The head of Libya’s National Oil Company, Mustafa Sanalla, is calling for the creation of a specialized military unit whose job is to secure the country’s oil facilities. Libya’s oil fields and export facilities have been a frequent target for combatant militias taking advantage of the country’s near-total lack of a functioning government. How that unit would be organized is anybody’s guess. The soldiers would probably have to come from Khalifa Haftar’s so-called “Libyan National Army,” but the funding and political oversight would ideally come from the internationally recognized Tripoli government, which Haftar opposes.
The United Nations expects to hold new talks on the status of Western Sahara in March, according to its Western Sahara envoy, Horst Koehler. The UN organized talks between Morocco and the Polisario Front last month for the first time since 2012, but with Polisario demanding a referendum on independence and Morocco offering nothing more than autonomy, there’s quite a ways to go before they can settle this decades-long conflict.
It looks increasingly as though, instead of trying to pursue a controversial third term for himself, Mauritanian President Mohamed Ould Abdel Aziz is instead looking to see his defense minister, Mohamed Ould Ghazouani, succeed him. Alex Thurston has some thoughts on what that would mean:
I would add that an Ould Ghazouani presidency would represent continuity not just with the administration of Ould Abdel Aziz, but with trends in Mauritanian politics dating back to the beginning of military rule in Mauritania in 1978. At that time, of course, Ould Abdel Aziz and Ould Ghazouani were just starting their careers, and they reportedly met in 1980 at the military training academy in Meknes, Morocco. Their rise through the ranks coincided with the reign of military dictator Maaouya Ould Sid’Ahmed al-Taya (1984-2005); ironically, however, they (and the late Ely Vall) became the key movers in overthrowing Ould al-Taya in order to preserve the system while shedding its increasingly erratic top man. They then staged another coup in 2008, following a short-lived experiment with a civilian president, and installed Ould Abdel Aziz. He then removed his uniform and ran as a civilian in 2009, and again in 2014, which brings us more or less up to the present. Ould Ghazouani has been a key figure in all these events, and it was Ould Ghazouani who acted as de facto president in 2012 while Ould Abdel Aziz was recuperating after being shot.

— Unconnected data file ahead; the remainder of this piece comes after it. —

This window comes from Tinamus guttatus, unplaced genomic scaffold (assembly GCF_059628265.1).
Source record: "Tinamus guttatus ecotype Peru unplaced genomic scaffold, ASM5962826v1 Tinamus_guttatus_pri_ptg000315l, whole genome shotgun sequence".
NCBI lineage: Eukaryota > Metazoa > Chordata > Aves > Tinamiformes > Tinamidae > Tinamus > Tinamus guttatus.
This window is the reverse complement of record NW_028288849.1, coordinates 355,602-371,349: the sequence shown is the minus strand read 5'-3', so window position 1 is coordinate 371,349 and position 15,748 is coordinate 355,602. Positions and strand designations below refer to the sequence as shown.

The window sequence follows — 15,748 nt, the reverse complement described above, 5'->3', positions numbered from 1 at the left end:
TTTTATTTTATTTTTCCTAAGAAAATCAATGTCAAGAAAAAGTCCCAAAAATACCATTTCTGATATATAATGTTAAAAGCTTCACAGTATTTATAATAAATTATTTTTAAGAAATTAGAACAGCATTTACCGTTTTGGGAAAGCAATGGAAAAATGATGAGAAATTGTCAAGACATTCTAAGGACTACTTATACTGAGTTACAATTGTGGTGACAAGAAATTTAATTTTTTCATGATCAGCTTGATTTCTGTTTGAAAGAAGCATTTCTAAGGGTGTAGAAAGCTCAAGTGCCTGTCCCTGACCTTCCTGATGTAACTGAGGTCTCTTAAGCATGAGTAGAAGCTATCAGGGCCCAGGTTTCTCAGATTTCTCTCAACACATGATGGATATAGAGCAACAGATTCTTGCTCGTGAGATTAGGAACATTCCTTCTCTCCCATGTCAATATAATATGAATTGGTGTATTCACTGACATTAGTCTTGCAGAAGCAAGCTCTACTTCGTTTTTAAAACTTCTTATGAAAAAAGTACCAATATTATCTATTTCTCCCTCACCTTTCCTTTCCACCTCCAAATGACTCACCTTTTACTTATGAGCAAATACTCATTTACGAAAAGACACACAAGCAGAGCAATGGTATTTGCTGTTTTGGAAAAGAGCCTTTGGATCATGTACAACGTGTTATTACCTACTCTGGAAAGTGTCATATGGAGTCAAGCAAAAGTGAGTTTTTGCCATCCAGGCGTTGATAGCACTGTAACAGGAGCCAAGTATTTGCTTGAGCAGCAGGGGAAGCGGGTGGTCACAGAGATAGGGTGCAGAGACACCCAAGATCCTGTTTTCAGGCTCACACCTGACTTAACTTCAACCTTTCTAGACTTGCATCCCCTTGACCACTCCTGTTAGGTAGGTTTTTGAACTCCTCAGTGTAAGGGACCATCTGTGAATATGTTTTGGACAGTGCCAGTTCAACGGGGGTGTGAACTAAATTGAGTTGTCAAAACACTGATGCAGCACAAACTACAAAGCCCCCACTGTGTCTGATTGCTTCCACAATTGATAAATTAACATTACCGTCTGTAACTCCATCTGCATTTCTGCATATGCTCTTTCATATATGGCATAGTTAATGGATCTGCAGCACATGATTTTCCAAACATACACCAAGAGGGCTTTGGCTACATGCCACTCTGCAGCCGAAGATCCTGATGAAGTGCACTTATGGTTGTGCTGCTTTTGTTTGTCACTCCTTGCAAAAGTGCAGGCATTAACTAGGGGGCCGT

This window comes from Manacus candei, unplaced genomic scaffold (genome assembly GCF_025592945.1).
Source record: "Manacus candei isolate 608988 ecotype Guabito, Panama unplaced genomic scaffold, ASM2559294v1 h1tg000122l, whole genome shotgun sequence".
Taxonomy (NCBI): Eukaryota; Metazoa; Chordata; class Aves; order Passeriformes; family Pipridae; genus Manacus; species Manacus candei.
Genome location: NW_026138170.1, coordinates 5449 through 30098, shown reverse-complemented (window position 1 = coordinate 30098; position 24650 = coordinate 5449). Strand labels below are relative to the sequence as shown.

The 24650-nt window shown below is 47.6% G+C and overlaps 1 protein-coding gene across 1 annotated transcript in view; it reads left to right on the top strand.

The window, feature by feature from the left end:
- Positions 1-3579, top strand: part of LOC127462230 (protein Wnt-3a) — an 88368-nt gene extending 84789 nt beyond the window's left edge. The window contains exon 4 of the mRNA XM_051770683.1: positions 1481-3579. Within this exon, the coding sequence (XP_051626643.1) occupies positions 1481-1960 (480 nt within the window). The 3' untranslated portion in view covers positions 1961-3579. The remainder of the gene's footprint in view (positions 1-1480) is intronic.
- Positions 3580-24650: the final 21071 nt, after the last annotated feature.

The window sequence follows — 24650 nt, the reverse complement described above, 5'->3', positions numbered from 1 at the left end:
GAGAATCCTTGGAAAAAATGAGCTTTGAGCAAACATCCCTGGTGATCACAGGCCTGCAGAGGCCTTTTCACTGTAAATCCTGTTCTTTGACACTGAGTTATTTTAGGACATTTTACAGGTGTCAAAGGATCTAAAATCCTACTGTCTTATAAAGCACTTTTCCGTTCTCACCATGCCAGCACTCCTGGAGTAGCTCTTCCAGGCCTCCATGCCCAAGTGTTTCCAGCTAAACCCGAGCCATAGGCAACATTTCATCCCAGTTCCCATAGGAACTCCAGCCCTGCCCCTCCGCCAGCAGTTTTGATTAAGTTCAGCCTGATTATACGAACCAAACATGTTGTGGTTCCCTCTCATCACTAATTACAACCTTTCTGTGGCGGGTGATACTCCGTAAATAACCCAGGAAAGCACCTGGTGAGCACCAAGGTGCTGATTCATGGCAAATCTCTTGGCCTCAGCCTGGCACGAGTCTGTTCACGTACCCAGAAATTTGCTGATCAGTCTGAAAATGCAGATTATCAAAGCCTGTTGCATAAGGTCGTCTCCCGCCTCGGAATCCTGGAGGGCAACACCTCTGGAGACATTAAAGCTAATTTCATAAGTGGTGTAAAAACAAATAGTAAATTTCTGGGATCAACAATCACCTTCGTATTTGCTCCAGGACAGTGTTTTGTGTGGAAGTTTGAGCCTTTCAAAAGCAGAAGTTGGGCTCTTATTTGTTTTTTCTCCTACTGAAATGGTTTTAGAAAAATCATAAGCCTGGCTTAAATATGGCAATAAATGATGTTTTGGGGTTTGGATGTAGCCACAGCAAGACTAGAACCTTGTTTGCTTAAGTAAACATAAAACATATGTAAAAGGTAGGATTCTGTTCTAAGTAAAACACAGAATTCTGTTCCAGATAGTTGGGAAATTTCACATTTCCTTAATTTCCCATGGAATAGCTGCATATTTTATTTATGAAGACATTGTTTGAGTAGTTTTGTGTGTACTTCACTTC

Some 30,000 Nigerians from the Rann region fled across the border in to Cameroon over the weekend due to fears of another Boko Haram attack on their city. Cameroon had sent forces into Nigeria to help secure Rann, as part of its participation in the multi-national task force combating Boko Haram, but then withdrew those forces. The overextended Nigerian military then pulled its forces out of Rann, causing the exodus. Sure enough, Boko Haram did reenter the city on Monday, doing some damage before pulling out again.
Two people were killed in what appears to have been a car bombing near a gas station on Mogadishu on Tuesday. Presumably al-Shabab was responsible.
Cameroonian authorities arrested opposition leader Maurice Kamto on Tuesday. Kamto continues to claim that he won last October’s presidential election, even though official results had President Paul Biya winning reelection. It’s unclear why they suddenly decided to arrest Kamto now, though he and his Cameroon Renaissance Movement have been leading semi-regular protests since the election.
CENTRAL AFRICAN REPUBLIC
The United Nations says that a CAR militia called “Union for Peace” attacked a funeral service in the town of Ippy on Friday, killing 18 people and wounding 23 more.